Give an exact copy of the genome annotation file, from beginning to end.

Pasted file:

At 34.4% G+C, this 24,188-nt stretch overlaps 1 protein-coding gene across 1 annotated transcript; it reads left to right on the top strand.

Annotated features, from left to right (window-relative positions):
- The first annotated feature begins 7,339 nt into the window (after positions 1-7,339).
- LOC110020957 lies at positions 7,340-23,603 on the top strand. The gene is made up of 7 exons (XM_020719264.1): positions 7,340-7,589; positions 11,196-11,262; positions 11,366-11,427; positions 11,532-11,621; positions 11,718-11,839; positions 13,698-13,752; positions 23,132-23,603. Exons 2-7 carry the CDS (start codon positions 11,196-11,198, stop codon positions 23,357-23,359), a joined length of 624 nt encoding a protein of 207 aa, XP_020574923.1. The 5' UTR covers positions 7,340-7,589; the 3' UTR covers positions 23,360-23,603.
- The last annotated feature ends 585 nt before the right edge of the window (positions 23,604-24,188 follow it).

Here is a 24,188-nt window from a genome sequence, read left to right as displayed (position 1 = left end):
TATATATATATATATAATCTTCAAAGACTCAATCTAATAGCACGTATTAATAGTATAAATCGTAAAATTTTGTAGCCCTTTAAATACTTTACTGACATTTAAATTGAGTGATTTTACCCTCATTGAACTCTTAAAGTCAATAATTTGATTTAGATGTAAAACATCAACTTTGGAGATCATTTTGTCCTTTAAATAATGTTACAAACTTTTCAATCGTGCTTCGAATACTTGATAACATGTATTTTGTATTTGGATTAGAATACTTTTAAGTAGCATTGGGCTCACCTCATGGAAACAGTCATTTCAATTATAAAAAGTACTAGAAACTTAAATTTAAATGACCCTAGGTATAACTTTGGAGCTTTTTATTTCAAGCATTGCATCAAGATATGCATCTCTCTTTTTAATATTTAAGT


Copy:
At 34.4% G+C, this 24,188-nt stretch overlaps 1 protein-coding gene across 1 annotated transcript; it reads left to right on the top strand.

Annotated features, from left to right (window-relative positions):
- The first annotated feature begins 7,339 nt into the window (after positions 1-7,339).
- LOC110020957 lies at positions 7,340-23,603 on the top strand. The gene is made up of 7 exons (XM_020719264.1): positions 7,340-7,589; positions 11,196-11,262; positions 11,366-11,427; positions 11,532-11,621; positions 11,718-11,839; positions 13,698-13,752; positions 23,132-23,603. Exons 2-7 carry the CDS (start codon positions 11,196-11,198, stop codon positions 23,357-23,359), a joined length of 624 nt encoding a protein of 207 aa, XP_020574923.1. The 5' UTR covers positions 7,340-7,589; the 3' UTR covers positions 23,360-23,603.
- The last annotated feature ends 585 nt before the right edge of the window (positions 23,604-24,188 follow it).

Here is a 24,188-nt window from a genome sequence, read left to right as displayed (position 1 = left end):
TATATATATATATATAATCTTCAAAGACTCAATCTAATAGCACGTATTAATAGTATAAATCGTAAAATTTTGTAGCCCTTTAAATACTTTACTGACATTTAAATTGAGTGATTTTACCCTCATTGAACTCTTAAAGTCAATAATTTGATTTAGATGTAAAACATCAACTTTGGAGATCATTTTGTCCTTTAAATAATGTTACAAACTTTTCAATCGTGCTTCGAATACTTGATAACATGTATTTTGTATTTGGATTAGAATACTTTTAAGTAGCATTGGGCTCACCTCATGGAAACAGTCATTTCAATTATAAAAAGTACTAGAAACTTAAATTTAAATGACCCTAGGTATAACTTTGGAGCTTTTTATTTCAAGCATTGCATCAAGATATGCATCTCTCTTTTTAATATTTAAGT